“At pre-school,” she replied.

And then I remembered: the first week of pre-school. Bliss. Fun and learning and good old-fashioned gross motor skill development. Then one fateful day someone marched into the classroom and told the teacher that the playground equipment was only safety rated for kidlings aged five or older.

So it ended. After that, recess involved balls and an open field while the gleaming play structures taunted them from thirty yards away.

What’s too painful to remember…

If only The Kidling had come with a “forget” button. Alas, she will carry this indignity to her grave. Or to junior high.


on the road… again

Another week, another work trip.

Fine, I’m being dramatic. I really don’t travel often at all, but I happen to have been away for quite a few days this month. That, however, doesn’t make for a pithy opening line.

When I am away, The Kidling misses me. Well, she usually misses me. Sometimes she has fun activities to keep her occupied. Then she only misses me a wee bit. And sometimes she has Nana to hang out with. Then she doesn’t miss me at all. You can be damn sure I miss her (and The Dada, but this blog isn’t called Dadaville and he doesn’t ask cute questions and say silly things when I’m away).

This week while I was in DC, I chatted with The Kidling on the phone. She told me about her day and about the exciting evening she had at school. In her pajamas.

Confidential to my readers who are responsible for a small child: are daycare, preschool, and school way the hell more fun than when we were kids? Because The Kidling does new and exciting things all the time. Water parks, apple orchards, picnics, library trips… I do not remember my life being quite so charmed when I was a kidling.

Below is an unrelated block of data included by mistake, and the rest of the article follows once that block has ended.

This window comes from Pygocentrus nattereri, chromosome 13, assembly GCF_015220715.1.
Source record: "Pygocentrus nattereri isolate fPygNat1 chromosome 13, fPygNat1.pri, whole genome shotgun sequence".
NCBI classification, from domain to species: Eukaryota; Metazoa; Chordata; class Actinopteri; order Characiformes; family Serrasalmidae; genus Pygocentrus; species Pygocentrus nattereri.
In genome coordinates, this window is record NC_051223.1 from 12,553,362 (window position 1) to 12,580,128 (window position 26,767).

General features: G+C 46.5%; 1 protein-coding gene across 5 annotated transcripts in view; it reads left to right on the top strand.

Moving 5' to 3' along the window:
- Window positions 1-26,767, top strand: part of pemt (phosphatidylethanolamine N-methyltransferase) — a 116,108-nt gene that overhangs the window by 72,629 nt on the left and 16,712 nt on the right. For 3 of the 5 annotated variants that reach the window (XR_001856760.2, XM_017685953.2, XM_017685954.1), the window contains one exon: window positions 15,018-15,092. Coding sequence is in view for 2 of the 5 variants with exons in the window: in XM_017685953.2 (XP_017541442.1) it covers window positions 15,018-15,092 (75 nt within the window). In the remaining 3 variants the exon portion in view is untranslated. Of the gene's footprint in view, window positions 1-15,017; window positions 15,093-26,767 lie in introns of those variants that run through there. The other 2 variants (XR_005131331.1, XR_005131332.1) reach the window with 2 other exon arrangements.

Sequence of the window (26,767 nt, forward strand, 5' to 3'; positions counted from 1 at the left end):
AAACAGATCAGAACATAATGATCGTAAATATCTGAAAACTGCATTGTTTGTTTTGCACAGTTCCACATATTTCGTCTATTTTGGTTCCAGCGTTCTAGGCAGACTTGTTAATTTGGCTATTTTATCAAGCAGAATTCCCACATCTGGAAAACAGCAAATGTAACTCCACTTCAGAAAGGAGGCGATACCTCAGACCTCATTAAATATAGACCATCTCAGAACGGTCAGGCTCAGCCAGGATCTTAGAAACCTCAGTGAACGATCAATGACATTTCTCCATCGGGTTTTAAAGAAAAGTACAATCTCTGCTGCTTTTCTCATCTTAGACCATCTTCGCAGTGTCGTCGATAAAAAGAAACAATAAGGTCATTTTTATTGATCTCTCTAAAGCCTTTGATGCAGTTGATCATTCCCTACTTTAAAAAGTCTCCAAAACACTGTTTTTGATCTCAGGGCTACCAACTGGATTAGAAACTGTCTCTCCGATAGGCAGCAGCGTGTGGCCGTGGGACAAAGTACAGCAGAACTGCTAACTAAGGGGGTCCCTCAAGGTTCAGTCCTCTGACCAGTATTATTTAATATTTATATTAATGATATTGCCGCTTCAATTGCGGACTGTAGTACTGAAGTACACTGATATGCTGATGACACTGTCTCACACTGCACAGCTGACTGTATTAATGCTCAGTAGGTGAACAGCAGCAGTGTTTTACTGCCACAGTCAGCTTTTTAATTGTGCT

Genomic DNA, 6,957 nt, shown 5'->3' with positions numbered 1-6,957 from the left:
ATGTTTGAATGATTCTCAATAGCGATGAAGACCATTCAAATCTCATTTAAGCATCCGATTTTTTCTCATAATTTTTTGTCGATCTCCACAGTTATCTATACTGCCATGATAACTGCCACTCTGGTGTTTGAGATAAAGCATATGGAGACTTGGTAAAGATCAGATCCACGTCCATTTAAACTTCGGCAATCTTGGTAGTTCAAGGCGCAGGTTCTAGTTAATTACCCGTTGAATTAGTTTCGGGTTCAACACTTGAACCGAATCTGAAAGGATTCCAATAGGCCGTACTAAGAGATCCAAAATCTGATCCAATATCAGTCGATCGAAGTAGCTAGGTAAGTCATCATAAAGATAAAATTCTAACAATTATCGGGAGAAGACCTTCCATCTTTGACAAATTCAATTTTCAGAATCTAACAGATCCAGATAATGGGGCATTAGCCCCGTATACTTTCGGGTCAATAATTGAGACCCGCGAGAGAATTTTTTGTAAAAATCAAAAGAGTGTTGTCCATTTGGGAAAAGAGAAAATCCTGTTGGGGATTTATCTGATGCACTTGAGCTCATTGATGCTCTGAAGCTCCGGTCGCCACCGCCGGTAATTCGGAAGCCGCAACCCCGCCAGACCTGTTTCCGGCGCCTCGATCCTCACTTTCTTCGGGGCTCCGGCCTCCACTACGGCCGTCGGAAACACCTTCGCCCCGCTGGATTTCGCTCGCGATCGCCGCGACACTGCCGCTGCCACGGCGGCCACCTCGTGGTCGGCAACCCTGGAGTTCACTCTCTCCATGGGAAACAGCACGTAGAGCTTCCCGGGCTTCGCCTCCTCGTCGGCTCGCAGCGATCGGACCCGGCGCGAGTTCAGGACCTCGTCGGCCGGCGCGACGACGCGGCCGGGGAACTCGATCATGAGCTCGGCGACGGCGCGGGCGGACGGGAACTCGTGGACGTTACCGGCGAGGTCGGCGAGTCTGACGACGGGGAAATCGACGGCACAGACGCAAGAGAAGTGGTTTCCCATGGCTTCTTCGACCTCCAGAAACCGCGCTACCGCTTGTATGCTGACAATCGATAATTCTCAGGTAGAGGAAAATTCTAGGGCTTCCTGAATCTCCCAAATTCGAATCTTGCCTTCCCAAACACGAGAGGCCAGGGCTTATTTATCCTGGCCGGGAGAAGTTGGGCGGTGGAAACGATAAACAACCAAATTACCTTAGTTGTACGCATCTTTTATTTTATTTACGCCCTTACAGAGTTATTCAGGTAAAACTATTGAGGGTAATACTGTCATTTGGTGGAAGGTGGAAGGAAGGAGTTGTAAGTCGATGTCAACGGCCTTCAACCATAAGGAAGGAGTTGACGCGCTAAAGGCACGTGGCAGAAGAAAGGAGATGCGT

The Kidling and her classmates went home, changed into their pajamas, and returned to school for spooky story hour in the media center.

There’s another one of those fun kid things. “Media Center.” What the hell is a Media Center? When I was a kidling, it was called a library. Also? I am old and crotchety.

She was super excited to tell me about it, and gave me what I am certain is an accurate count of the attendance (800. Or 1000!). What chatted for a while longer before The Kidling said mournfully into the phone, “I wish you could come through there.” 

Cue Mama guilt.

This, of course, reminded me of other funny little things The Kidling has said or asked about in the course of my travels. On one recent trip to New York, The Kidling was interested in the details of my accommodations: something about which I had given little thought.  Apparently she wanted to ensure the rooms were suitable for The Mama, because she grilled me:

“Do you have a kitchen?” she began.

“No.” I replied. Then, a logical follow-up. “Oh, then you have to go to restaurants?”


“Do you have a potty room?” she asked. I replied with a giggle, “Yes.”